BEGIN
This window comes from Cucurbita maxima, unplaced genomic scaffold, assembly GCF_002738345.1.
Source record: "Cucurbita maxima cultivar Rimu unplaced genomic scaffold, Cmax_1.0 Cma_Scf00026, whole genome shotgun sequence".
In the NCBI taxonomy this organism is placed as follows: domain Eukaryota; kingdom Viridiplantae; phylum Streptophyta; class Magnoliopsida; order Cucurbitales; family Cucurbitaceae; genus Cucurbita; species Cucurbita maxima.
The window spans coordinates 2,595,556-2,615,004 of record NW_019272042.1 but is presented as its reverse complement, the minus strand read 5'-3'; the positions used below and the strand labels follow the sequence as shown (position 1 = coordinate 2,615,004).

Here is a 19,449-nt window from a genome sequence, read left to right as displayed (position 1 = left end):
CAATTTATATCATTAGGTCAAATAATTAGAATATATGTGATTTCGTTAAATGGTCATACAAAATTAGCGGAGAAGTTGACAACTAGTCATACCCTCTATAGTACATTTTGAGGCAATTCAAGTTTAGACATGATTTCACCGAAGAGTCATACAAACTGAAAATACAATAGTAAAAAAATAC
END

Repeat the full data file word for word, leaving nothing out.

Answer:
This window comes from Cucurbita maxima, unplaced genomic scaffold, assembly GCF_002738345.1.
Source record: "Cucurbita maxima cultivar Rimu unplaced genomic scaffold, Cmax_1.0 Cma_Scf00026, whole genome shotgun sequence".
In the NCBI taxonomy this organism is placed as follows: domain Eukaryota; kingdom Viridiplantae; phylum Streptophyta; class Magnoliopsida; order Cucurbitales; family Cucurbitaceae; genus Cucurbita; species Cucurbita maxima.
The window spans coordinates 2,595,556-2,615,004 of record NW_019272042.1 but is presented as its reverse complement, the minus strand read 5'-3'; the positions used below and the strand labels follow the sequence as shown (position 1 = coordinate 2,615,004).

Here is a 19,449-nt window from a genome sequence, read left to right as displayed (position 1 = left end):
CAATTTATATCATTAGGTCAAATAATTAGAATATATGTGATTTCGTTAAATGGTCATACAAAATTAGCGGAGAAGTTGACAACTAGTCATACCCTCTATAGTACATTTTGAGGCAATTCAAGTTTAGACATGATTTCACCGAAGAGTCATACAAACTGAAAATACAATAGTAAAAAAATAC